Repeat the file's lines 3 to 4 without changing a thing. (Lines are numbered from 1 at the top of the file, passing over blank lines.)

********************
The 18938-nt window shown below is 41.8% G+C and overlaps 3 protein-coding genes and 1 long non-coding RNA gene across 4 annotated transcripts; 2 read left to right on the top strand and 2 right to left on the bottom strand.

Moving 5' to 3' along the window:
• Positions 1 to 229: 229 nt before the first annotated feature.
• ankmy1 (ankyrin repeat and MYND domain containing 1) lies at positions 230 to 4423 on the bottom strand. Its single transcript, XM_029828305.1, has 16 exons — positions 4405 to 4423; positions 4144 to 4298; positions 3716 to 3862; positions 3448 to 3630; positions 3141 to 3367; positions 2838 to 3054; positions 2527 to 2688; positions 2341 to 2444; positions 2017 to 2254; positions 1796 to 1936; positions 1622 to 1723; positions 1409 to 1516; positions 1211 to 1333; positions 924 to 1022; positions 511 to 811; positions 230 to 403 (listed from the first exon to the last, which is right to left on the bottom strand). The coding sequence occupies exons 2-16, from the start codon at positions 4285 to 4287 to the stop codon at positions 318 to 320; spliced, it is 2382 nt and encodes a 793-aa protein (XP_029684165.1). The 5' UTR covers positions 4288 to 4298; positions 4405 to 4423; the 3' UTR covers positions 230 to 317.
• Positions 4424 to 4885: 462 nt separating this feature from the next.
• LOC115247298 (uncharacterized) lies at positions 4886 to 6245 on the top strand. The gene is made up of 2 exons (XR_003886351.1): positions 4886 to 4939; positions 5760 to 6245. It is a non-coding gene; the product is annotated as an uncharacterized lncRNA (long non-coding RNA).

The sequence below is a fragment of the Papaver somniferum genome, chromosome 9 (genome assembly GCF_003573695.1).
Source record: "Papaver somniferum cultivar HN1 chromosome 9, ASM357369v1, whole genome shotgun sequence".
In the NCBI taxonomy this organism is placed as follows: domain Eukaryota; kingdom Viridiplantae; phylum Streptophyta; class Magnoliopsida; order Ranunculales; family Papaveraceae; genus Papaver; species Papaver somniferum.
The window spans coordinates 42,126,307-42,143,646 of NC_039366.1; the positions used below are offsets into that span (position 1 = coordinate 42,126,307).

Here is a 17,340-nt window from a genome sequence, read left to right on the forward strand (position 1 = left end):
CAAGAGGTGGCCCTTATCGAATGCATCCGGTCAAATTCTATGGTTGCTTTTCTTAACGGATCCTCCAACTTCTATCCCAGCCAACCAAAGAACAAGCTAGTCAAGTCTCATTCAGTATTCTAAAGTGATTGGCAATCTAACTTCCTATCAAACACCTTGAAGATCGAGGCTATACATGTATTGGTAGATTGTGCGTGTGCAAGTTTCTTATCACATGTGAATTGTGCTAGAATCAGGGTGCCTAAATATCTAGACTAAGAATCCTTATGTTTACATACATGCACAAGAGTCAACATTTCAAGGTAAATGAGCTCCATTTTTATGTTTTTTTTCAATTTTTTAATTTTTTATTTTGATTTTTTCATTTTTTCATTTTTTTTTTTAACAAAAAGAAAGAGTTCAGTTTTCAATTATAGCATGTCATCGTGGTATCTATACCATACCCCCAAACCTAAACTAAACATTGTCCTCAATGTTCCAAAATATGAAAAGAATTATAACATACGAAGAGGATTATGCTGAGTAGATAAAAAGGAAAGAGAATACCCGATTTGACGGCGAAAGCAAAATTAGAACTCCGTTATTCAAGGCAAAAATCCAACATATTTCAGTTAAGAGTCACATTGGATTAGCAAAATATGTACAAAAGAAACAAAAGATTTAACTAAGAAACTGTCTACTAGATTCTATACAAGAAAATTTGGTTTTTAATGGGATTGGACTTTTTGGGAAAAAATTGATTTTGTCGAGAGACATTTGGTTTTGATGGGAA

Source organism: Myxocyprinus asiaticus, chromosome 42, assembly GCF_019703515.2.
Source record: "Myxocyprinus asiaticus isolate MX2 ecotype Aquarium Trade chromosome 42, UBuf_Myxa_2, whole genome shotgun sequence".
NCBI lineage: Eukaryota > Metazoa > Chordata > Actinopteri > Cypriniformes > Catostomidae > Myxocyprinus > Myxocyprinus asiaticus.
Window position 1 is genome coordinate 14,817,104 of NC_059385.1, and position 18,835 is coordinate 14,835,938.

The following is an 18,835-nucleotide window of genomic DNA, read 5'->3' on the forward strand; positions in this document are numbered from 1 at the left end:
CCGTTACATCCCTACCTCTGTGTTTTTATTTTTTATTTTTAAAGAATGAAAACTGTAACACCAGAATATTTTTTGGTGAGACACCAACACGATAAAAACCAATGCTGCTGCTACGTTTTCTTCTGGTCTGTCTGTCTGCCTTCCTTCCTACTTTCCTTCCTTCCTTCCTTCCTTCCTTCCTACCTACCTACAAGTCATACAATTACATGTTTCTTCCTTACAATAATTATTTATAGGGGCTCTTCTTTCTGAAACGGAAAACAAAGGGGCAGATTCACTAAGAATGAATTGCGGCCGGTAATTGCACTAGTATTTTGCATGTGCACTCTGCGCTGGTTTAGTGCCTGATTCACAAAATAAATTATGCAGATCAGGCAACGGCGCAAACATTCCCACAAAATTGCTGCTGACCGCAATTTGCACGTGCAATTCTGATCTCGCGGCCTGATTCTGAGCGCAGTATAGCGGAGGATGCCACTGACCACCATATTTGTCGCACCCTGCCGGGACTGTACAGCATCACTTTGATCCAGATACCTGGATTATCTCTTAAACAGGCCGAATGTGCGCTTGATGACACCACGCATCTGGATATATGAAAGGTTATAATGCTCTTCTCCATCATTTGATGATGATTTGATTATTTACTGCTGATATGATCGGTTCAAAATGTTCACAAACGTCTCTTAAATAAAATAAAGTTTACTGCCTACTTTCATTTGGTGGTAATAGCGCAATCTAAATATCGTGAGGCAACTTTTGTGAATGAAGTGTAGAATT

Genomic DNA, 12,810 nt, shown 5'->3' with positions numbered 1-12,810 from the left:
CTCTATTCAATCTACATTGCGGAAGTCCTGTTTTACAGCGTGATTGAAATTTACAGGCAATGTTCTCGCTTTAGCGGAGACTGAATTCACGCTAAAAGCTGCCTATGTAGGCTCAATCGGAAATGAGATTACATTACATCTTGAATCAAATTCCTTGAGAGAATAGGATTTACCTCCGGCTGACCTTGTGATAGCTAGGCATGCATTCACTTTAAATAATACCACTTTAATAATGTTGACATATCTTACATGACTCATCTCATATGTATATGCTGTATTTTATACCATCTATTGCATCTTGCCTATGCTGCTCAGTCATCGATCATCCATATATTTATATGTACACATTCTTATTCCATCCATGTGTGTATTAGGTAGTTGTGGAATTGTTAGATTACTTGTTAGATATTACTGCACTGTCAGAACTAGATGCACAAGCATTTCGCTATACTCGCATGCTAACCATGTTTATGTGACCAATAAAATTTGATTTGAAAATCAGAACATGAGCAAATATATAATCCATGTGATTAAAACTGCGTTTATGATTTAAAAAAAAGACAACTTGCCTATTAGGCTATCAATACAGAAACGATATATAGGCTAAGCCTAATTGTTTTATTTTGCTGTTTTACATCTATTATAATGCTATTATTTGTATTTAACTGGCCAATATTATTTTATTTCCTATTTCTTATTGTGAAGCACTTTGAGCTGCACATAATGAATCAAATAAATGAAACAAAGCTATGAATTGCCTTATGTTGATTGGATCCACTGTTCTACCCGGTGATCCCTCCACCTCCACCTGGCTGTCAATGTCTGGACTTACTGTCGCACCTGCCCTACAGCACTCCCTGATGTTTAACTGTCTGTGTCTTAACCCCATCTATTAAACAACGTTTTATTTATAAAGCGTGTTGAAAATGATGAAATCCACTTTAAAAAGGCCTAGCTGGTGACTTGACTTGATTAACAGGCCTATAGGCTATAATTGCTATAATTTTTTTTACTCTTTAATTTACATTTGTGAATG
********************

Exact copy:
• Positions 1 to 229: 229 nt before the first annotated feature.
• ankmy1 (ankyrin repeat and MYND domain containing 1) lies at positions 230 to 4423 on the bottom strand. Its single transcript, XM_029828305.1, has 16 exons — positions 4405 to 4423; positions 4144 to 4298; positions 3716 to 3862; positions 3448 to 3630; positions 3141 to 3367; positions 2838 to 3054; positions 2527 to 2688; positions 2341 to 2444; positions 2017 to 2254; positions 1796 to 1936; positions 1622 to 1723; positions 1409 to 1516; positions 1211 to 1333; positions 924 to 1022; positions 511 to 811; positions 230 to 403 (listed from the first exon to the last, which is right to left on the bottom strand). The coding sequence occupies exons 2-16, from the start codon at positions 4285 to 4287 to the stop codon at positions 318 to 320; spliced, it is 2382 nt and encodes a 793-aa protein (XP_029684165.1). The 5' UTR covers positions 4288 to 4298; positions 4405 to 4423; the 3' UTR covers positions 230 to 317.